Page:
• Advertisement

Archived

This topic is now archived and is closed to further replies.

Jittering quakestyle movement when circle strafing.

This topic is 6442 days old which is more than the 365 day threshold we allow for new replies. Please post a new topic.

If you intended to correct an error in the post then please contact us.

Recommended Posts

Hi there, I've got a problem with quake/unreal-like movement in my engine. Although the engine is running at 60+ FPS. camera movement when 'circle strafing' jitters too much to my liking. Forward, backward and left/right strafing is smooth. In Quake/Unreal or most other 3d games it is much smoother even at lower framerates. How do they do it. Do they use somekind of filtering or interpolation between frames??? Here is the code that updates the camera object (its not optimized so don't bother about that). The messages it receives come from a DirectInput (i use immidiate mode. i.o.w i get state data from DirectInput not buffered data) wrapper. The variable sys_frameTime holds the time elapsed since the last frame. switch(event->eventType) { case INP_EV_DRAG: if (event->key == STRAFE_LEFT_KEY) { pcamera->worldposition.SetX(pcamera->worldposition.X() + (float)sin((pcamera->heading - 90) * deg2rad) * (STRAFE_VELOCITY * sys_frameTime)); pcamera->worldposition.SetZ(pcamera->worldposition.Z() + (float)cos((pcamera->heading - 90) * deg2rad) * (STRAFE_VELOCITY * sys_frameTime)); } else if (event->key == STRAFE_RIGHT_KEY) { pcamera->worldposition.SetX(pcamera->worldposition.X() + (float)sin((pcamera->heading + 90) * deg2rad) * (STRAFE_VELOCITY * sys_frameTime)); pcamera->worldposition.SetZ(pcamera->worldposition.Z() + (float)cos((pcamera->heading + 90) * deg2rad) * (STRAFE_VELOCITY * sys_frameTime)); } else if (event->key == MOVE_BACKWARD_KEY) { pcamera->worldposition.SetX(pcamera->worldposition.X() + (float)sin(pcamera->heading * deg2rad) * (BACKWARD_VELOCITY * sys_frameTime)); pcamera->worldposition.SetZ(pcamera->worldposition.Z() + (float)cos(pcamera->heading * deg2rad) * (BACKWARD_VELOCITY * sys_frameTime)); } else if (event->key == MOVE_FORWARD_KEY) { pcamera->worldposition.SetX(pcamera->worldposition.X() - (float)sin(pcamera->heading * deg2rad) * (FORWARD_VELOCITY * sys_frameTime)); pcamera->worldposition.SetZ(pcamera->worldposition.Z() - (float)cos(pcamera->heading * deg2rad) * (FORWARD_VELOCITY * sys_frameTime)); } break; case INP_EV_MOUSEMOVE: { pcamera->leftright = pcamera->heading - (event->mouseDeltaX / MOUSE_COMPENSATION); pcamera->updown = pcamera->updown + (event->mouseDeltaY / MOUSE_COMPENSATION); } break; } the main frame function looks like this. void SYS_Frame() { // Update time data updateFrameTimes(); // Take input from user(s). INP_Frame(); // Determine visibilty of objects pworld->determineVisibility(sys_frameId); // Draw the scene. REN_drawFrame(pworld, pcamera, sys_frameId); // Update frame id sys_frameId++; } any suggestion are appreciated. Thanks Erik Labree, the Netherlands Edited by - Erik Labree on 6/25/00 8:16:32 AM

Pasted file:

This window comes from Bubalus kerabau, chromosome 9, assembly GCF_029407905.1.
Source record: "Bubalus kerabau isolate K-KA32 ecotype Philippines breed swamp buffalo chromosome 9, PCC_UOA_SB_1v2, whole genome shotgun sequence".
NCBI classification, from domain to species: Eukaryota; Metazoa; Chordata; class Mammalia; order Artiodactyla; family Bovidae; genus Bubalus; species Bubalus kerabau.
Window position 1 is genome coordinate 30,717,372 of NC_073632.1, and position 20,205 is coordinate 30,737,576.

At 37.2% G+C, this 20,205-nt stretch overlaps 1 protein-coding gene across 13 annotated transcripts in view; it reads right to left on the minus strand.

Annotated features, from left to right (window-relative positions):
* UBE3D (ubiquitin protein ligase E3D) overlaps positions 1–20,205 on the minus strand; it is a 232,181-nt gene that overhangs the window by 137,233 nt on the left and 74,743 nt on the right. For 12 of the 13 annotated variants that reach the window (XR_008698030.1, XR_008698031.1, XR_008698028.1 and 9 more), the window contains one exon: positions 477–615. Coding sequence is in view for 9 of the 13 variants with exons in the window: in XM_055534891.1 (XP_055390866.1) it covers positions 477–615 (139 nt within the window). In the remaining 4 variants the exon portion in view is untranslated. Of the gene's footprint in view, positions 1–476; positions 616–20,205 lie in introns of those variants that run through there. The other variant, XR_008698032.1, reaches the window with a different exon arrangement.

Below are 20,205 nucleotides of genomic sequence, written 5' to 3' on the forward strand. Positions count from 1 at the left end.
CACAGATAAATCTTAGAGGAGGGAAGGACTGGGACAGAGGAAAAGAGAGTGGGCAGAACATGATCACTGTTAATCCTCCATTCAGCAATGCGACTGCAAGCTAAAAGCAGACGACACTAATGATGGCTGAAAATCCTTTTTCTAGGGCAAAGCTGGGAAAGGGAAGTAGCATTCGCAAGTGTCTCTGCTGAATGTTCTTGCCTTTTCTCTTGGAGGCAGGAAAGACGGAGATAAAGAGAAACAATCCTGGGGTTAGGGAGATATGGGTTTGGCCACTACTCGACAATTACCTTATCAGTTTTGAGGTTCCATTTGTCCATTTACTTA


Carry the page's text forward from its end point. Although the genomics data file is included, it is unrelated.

Share this post


Link to post
Share on other sites
Advertisement
Guest Anonymous Poster
Make heading more precise.
Don''t use degrees. Divide the circle to 1000, or more
"degrees". Then heading will be in range [0,999] and
sin( heading * PI / 500 ) will give you requested sine.




Share this post


Link to post
Share on other sites
Erik, if pcamera->heading is a FLOAT, then multiplying it by some constant like 1000 won''t increase precision.